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      The SIGN nail for knee fusion: technique and clinical results

      1 , 2 , * , 2 , 1
      EDP Sciences
      Knee fusion, Intramedullary nail, SIGN nails

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          Purpose: Evaluate the efficacy of using the SIGN nail for instrumented knee fusion.

          Methods: Six consecutive patients (seven knees, three males) with an average age of 30.5 years (range, 18–50 years) underwent a knee arthrodesis with SIGN nail (mean follow-up 10.7 months; range, 8–14 months). Diagnoses included tuberculosis (two knees), congenital knee dislocation in two knees (one patient), bacterial septic arthritis (one knee), malunited spontaneous fusion (one knee), and severe gout with 90° flexion contracture (one knee). The nail was inserted through an anteromedial entry point on the femur and full weightbearing was permitted immediately.

          Results: All knees had clinical and radiographic evidence of fusion at final follow-up and none required further surgery. Four of six patients ambulated without assistive device, and all patients reported improved overall physical function. There were no post-operative complications.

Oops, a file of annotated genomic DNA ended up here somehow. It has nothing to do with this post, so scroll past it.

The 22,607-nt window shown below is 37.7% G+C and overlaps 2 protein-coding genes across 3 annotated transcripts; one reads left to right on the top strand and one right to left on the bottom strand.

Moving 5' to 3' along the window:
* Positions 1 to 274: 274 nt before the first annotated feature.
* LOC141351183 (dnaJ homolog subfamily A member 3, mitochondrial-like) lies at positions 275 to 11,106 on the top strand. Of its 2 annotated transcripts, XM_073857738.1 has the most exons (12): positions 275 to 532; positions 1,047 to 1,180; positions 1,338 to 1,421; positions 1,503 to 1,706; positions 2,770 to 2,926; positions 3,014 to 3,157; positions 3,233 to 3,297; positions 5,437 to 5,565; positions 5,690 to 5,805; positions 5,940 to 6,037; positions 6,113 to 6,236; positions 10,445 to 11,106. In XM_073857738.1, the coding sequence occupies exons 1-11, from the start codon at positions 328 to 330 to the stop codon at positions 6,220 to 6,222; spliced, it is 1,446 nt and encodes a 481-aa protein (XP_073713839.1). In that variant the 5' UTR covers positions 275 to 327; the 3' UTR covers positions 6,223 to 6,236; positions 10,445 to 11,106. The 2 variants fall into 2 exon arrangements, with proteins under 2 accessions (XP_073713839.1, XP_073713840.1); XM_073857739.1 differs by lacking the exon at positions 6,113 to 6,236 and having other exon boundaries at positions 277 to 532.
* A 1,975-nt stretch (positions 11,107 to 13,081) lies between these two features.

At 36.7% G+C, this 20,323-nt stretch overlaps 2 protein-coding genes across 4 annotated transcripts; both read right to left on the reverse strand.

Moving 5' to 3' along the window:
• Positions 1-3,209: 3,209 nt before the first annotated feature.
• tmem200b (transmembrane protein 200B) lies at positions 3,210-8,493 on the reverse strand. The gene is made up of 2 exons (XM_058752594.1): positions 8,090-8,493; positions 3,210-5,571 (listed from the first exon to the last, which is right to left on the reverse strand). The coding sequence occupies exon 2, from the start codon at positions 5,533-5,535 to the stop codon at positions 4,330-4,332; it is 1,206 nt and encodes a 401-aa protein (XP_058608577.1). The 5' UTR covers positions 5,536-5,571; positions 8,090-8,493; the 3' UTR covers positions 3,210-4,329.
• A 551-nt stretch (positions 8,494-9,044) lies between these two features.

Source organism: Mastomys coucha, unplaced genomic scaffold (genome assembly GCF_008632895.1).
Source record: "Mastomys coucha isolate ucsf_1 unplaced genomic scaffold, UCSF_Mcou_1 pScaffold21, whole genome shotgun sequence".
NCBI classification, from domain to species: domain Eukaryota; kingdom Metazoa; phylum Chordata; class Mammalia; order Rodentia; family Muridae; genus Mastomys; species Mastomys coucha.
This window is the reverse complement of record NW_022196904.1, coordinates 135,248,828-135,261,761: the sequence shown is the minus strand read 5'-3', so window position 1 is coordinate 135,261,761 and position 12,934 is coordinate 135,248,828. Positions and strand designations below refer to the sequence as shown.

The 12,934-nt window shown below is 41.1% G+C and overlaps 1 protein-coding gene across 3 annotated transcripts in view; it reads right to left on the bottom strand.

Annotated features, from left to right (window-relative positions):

Conclusion: The technique described utilizing the SIGN nail is both safe and effective for knee arthrodesis and useful for austere environments with limited fluoroscopy and implant options.

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          Most cited references13

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          Arthrodesis of the knee after an infected arthroplasty using the Ilizarov method.

          We treated 15 patients by arthrodesis of the knee after removal of an infected total knee arthroplasty, using an Ilizarov ring fixator. Eight had a failed arthrodesis by another technique. The mean age of the patients was 75 years, the mean duration of retention of the frame was 28 weeks, the mean treatment time 51 weeks, and the mean follow-up 52 months. All but one knee fused at the first attempt, a rate of union of 93%. The incidence of complications related to treatment was 80%. The length of treatment and rates of complication were attributed to advanced age and the adverse local clinical factors in these patients. The Ilizarov method is a promising technique for achieving arthrodesis under these circumstances.
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            Knee arthrodesis.

            Arthrodesis is one of the last options available to obtain a stable, painless knee in a patient with a damaged knee joint that is not amenable to reconstructive measures. Common indications for knee arthrodesis include failed total knee arthroplasty, periarticular tumor, posttraumatic arthritis, and chronic sepsis. The primary contraindications to knee fusion are bilateral involvement or an ipsilateral hip arthrodesis. A variety of techniques has been described, including external fixation, internal fixation by compression plates, intramedullary fixation through the knee with a modular nail, and antegrade nailing through the piriformis fossa. Allograft or autograft may be necessary to restore lost bone stock or to augment fusion. For the carefully selected patient with realistic expectations, knee arthrodesis may relieve pain and obviate the need for additional surgery or extensive postoperative rehabilitation.